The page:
It's an especially happy New Years Eve for employees and new owners of the publisher Tribune Co.
The parent company of the Chicago Tribune, The Los Angeles Times and several broadcast outlets emerged from Chapter 11 restructuring on Monday, four years after it first filed for bankruptcy protection.
The Chicago-based media giant has a new board of directors and new ownership including the hedge fund Oaktree Capital and Angelo, Gordon & Co, and JPMorgan Chase & Co.
Tribune told Reuters on Sunday that its portfolio would include eight major daily newspapers and 23 TV stations and the new owners intend to sell the majority of its newspaper holdings.
According to Reuters, potential buyers have already expressed interest in The Los Angeles Times and The Orlando Sentinel.
"Tribune will emerge as a dynamic multi-media company with a great mix of profitable assets, powerful brands in major markets, sufficient liquidity for operations and investments and significantly less debt," Chief Executive Eddy Hartenstein said in a statement.
In order to qualify for bankruptcy restructuring, AP reports that Tribune secured a $1.1 billion senior secured term loan and a $300 million revolving credit line.
The Los Angeles Times reports that infighting among the company's new owners made Tribune's bankruptcy is one of longest in US corporate history.
The Times' parent company first sought Bankruptcy Court protection in December 2008 after an $8.2 billion leveraged buyout by real estate magnate Sam Zell added $12.9 billion in debt to the company's bottom line.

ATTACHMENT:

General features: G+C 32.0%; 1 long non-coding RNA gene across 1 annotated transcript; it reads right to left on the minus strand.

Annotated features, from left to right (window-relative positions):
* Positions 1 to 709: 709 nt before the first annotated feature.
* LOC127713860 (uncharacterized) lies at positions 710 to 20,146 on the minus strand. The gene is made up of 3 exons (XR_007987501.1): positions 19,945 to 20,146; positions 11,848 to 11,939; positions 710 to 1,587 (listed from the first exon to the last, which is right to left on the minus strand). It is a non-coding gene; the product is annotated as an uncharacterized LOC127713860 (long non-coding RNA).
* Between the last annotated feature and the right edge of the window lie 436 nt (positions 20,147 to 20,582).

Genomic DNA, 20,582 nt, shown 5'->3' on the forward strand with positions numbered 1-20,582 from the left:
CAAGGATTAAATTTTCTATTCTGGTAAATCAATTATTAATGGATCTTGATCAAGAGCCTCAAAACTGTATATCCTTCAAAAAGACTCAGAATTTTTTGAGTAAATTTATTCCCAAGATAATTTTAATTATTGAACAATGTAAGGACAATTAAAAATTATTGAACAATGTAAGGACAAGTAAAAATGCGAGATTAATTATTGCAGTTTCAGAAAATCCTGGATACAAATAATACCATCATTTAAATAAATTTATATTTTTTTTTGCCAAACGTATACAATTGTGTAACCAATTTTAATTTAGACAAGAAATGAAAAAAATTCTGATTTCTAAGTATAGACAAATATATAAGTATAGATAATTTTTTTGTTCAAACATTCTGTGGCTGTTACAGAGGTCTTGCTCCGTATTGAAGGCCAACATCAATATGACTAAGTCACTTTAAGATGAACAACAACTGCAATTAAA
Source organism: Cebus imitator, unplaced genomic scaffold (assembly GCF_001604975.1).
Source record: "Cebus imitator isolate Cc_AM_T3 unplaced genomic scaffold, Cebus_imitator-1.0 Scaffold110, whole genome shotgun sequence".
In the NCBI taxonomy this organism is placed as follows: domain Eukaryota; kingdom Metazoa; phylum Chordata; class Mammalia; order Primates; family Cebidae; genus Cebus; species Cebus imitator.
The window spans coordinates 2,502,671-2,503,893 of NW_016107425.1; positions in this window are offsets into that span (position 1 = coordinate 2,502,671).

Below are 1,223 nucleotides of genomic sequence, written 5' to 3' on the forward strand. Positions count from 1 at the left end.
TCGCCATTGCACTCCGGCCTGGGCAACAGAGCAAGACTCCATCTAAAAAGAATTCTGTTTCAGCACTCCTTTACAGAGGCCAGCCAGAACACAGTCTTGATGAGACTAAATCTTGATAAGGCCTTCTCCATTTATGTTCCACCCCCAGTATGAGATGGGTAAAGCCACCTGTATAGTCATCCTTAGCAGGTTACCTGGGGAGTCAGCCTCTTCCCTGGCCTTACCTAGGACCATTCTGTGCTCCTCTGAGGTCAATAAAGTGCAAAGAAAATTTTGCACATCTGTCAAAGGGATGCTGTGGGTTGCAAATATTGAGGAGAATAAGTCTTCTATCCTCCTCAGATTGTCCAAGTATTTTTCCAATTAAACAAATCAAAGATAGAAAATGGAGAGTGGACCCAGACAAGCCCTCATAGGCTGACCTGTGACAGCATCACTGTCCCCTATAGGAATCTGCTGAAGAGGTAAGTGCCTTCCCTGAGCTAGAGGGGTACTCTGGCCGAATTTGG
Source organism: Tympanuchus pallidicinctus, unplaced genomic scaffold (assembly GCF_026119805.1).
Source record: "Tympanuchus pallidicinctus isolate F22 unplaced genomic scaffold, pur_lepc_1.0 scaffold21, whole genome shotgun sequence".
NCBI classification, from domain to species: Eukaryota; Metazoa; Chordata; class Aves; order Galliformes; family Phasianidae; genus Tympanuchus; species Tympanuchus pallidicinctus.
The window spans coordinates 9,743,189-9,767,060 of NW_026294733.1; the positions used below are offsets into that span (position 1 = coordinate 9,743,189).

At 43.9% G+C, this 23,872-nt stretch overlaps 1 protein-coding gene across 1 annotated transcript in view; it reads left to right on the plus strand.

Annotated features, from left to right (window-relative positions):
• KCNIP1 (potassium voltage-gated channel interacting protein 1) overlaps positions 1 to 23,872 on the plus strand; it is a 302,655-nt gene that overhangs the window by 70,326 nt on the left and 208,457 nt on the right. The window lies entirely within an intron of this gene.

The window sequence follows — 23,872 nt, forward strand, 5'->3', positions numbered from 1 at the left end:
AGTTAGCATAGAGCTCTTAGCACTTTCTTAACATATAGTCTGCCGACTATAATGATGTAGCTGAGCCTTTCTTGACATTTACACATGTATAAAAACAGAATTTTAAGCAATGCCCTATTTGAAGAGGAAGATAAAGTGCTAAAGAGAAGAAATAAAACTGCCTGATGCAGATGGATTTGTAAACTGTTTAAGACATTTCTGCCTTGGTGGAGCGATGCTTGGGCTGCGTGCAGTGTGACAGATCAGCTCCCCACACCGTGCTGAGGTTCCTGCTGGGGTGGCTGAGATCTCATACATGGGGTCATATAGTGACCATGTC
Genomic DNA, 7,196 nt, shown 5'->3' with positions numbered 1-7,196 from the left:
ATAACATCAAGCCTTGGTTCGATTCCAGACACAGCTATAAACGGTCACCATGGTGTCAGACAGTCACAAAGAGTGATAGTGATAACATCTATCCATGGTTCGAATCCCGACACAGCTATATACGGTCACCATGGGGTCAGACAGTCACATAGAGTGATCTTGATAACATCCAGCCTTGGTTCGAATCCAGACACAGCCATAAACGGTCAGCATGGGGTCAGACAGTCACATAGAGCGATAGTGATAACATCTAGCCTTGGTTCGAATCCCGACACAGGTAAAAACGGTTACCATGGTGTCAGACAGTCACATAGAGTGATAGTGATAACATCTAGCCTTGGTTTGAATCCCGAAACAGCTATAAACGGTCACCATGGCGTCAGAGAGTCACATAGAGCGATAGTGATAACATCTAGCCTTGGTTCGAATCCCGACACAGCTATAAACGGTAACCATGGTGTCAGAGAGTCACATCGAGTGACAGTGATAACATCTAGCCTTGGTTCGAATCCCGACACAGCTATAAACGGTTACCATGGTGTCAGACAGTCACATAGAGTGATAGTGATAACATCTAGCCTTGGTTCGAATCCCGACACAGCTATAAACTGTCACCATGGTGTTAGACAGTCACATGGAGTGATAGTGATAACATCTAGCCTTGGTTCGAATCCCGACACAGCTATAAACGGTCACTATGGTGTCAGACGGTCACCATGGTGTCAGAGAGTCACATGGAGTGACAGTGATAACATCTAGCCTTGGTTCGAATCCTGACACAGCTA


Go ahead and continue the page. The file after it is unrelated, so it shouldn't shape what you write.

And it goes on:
According to Reuters, the new Tribune is expected to focus on growing its TV operations, which represent the core of its profits. Together, the company's TV assets account for $2.85 billion of Tribune's $7 billion value, according to its financial advisor Lazard.
The company's newspaper assets represent only $623 million and the rest of its value comes from other assets including its 30 percent stake in the Food Network.
Tribune is expected to invest more in its cable channel WGN America, a national version of the local Chicago station WGN that reaches 76 million American households.
"I'm sure that's the plan," Derek Baine, a senior media analyst with SNL Kagan, told The Chicago Tribune earlier this month. "It all comes down to how much money you're investing in programming to get the viewers."
Peter Liguori, one of the Tribune's new board of directors and a former TV executive at Discovery and Fox, is expected to be named chief executive of the reorganized Tribune Co., according to the Chicago Tribune.